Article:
Model for End-Stage Liver Disease (MELD) score–based liver transplant allocation was implemented as a fair and objective measure to prioritize patients based upon disease severity. Accuracy and reproducibility of MELD is an essential assumption to ensure fairness in organ access. We hypothesized that variability in laboratory methodology between centers could impact allocation scores for individuals on the transplant waiting list.
Aliquots of 30 patient serum samples were analyzed for creatinine, bilirubin, and sodium in all transplant centers within United Network for Organ Sharing (UNOS) region 9. Descriptive statistics, intraclass correlation coefficients (ICCs), and linear mixed-effects regression were used to determine the relationship between center, bilirubin, and calculated MELD-sodium (MELD-Na) score.
The mean MELD-Na score per sample ranged from 14 to 38. The mean range in MELD-Na per sample was 3 points, but 30% of samples had a range of 4–6 points. Correlation plots and intraclass correlation coefficient analysis confirmed bilirubin interfered with creatinine, with worsening agreement in creatinine at high bilirubin levels. Center and bilirubin were independently associated with creatinine reported in mixed-effects models. Unbiased hierarchical clustering suggested that samples from specific centers have consistently higher creatinine and MELD-Na values.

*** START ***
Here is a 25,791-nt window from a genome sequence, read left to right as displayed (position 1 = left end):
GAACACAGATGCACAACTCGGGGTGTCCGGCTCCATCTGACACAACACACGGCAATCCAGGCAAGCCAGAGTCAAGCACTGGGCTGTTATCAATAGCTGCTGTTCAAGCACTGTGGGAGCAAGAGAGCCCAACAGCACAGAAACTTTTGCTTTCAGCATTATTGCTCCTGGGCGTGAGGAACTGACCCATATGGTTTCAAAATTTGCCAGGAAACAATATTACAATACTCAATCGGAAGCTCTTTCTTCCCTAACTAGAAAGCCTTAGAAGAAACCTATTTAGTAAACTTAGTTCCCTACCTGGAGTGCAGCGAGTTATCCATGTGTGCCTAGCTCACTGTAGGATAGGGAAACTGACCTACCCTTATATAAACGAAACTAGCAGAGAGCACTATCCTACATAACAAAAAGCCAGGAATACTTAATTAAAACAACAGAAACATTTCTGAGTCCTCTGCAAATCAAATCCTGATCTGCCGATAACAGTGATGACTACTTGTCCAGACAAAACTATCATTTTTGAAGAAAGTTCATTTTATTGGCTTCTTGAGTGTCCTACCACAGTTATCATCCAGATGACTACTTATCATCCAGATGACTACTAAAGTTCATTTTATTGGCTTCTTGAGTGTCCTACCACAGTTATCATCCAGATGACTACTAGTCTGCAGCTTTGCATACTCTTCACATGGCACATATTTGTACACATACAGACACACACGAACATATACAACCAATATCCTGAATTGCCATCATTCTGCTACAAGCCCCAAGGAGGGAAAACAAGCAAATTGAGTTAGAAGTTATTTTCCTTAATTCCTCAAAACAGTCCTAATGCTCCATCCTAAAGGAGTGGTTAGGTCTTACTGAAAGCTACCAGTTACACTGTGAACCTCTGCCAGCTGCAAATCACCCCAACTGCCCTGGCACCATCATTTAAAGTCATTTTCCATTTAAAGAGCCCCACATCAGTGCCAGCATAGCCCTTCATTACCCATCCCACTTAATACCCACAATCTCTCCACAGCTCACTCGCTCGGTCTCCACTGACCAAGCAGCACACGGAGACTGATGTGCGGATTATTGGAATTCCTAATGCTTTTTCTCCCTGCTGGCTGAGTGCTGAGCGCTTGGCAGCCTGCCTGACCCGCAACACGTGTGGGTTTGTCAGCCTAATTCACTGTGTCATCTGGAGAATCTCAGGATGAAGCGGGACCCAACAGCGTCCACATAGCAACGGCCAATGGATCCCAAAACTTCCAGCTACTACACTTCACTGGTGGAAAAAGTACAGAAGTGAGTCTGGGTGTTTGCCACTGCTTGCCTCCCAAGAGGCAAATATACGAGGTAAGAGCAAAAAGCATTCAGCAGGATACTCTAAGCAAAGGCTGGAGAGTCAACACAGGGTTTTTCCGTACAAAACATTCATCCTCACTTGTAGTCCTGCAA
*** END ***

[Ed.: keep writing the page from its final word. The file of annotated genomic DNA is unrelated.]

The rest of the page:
Despite implementation of creatinine standardization, centers within a single UNOS region report clinically significant differences in MELD-Na on an identical sample, with differences of up to 6 points in high MELD-Na patients. The bias in MELD-Na scores based upon center choice within a region should be addressed in the current efforts to eliminate disparities in liver transplant access.